Article 28: Research Methods

How many times have you heard people say "Google it." ? It has become a new verb in our language, and a rather effective way to say, I don’t know, go look it up. When you absolutely have to know how many inches are in a mile, then you are all set. However, more than one-word answers require more than one search. While the Internet has revolutionized how we digest and receive information, there is a lot of misinformation out there too. Not all of it is intentional, or malicious, but websites can be created by anyone for any purpose. More than likely they are trying to sell you something. When you need reliable information to research a topic, write a paper, or learn something new, it helps to know where to go. Lets look at how we can verify out sources and be sure we know what we are talking about on this week’s Modern Nerd.


Wikipedia is an online encyclopedia editable by anyone. This notion immediately freaks out teachers and academics because of the possibility and in cases, probability that people are wrong. However, it’s not quite that simple. Wikipedia is also moderated by a devoted online community that fact checks edits makes sure sources are good. It’s not a perfect system, but does pretty well on the large scale.

For this reason, I consider Wikipedia an excellent starting place for you research. It will give you a great direction but should not be used exclusively. Articles come with an extensive list of sources with links for you to go read on your own. Look around the page and make sure that Wikipedia has not flagged the information as old, unverified, or uncited. These articles on Wikipedia should be avoided.

.com’s and the Like

Companies are registered under .com domains, sometimes .co, or .tv. They generally are for profit, so be wary of any information they offer as unbiased or scholarly unless it is well cited. By contrast, companies with .gov or .org are more reliable, in the broad sense. While this is no hard and fast rule, looking at the extension of a site gives you a clue as to their purpose on the web. Since anyone can register a domain, anyone can put anything they want online.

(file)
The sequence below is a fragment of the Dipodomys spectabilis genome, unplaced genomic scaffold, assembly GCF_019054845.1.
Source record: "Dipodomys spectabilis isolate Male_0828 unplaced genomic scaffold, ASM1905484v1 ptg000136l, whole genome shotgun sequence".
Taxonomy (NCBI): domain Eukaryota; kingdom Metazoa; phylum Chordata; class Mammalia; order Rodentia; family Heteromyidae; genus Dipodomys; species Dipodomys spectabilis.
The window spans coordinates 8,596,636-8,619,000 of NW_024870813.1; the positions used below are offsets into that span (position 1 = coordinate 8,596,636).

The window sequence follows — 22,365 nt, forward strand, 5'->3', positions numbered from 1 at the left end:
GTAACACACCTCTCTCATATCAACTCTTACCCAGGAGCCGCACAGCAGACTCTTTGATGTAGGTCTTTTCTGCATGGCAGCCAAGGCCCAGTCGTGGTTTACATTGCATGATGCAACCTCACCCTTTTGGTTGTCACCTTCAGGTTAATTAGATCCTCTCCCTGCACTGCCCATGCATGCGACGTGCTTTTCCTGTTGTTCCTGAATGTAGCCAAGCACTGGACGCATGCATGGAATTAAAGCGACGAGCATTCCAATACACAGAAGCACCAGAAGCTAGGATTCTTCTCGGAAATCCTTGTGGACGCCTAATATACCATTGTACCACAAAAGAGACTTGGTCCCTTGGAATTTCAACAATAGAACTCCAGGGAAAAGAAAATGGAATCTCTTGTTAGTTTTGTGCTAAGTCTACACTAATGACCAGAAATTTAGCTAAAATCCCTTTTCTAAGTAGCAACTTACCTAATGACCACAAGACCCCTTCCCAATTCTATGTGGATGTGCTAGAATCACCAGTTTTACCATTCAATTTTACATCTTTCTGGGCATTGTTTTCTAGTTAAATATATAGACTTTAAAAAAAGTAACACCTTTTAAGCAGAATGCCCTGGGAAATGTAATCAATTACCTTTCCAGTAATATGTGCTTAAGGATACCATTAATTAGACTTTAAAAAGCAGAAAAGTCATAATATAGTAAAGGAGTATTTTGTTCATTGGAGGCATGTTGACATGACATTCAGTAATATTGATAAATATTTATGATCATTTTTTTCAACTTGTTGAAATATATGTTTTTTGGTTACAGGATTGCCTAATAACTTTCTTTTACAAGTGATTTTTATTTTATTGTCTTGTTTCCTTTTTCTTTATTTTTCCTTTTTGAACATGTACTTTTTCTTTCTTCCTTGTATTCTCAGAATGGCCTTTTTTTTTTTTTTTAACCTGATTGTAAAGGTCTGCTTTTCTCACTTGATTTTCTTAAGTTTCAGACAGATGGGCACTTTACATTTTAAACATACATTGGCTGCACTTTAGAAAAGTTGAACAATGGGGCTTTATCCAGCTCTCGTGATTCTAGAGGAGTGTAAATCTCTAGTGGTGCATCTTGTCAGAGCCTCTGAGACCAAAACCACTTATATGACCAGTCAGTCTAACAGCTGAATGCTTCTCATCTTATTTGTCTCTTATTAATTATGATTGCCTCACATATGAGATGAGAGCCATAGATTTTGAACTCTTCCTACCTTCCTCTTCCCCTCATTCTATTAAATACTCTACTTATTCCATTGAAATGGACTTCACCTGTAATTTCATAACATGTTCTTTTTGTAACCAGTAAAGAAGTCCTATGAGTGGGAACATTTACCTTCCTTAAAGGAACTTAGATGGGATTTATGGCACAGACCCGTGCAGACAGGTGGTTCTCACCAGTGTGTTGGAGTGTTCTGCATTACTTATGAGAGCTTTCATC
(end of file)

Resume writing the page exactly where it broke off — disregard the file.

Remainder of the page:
Library Sources

Most colleges and universities allow public access to their library facilities. They generally have access to online databases of articles and books, searchable and reliable, such as EBSCOHost. Check for facilities available in your area.

If you don’t have access to such libraries, try Google Scholar. This version of the popular search engine searches only publicly available scholarly journals and articles, some of which have the full text available for free. Some are offered for a few dollars to access the material, but if your research project is very important, it will likely be worth it. Again, make sure that you can trust your source comes from a reputable site.

What does Peer-Reviewed mean?

Peer reviewed journal articles are the cream of the crop. In academic communities, having an article published in a journal is a very prestigious honor. The articles published in academic journals are subjected to the publisher’s critical eye, so all of their research and sources are checked extensively for plagiarism and falsification. If you can find a peer-reviewed journal article in the subject area that you are researching, consider it a very valuable source of reliable information.

The principles of good scientific work apply to research very well. If the information that you have found can be found in other places and checked by others as reliable, have confidence in it. Otherwise, it might just be somebody’s blog or opinion piece. Opinions are not facts. I firmly believe that the Internet is the greatest source of information we have, but it does not replace the brain for common sense, so double check yourself and make sure you have your facts straight. Thanks for reading, and look out for more updates from the Modern Nerd, available every week, here at the Computer Fixer.

Aaron Krick

Blog Contributor at The Computer Fixer

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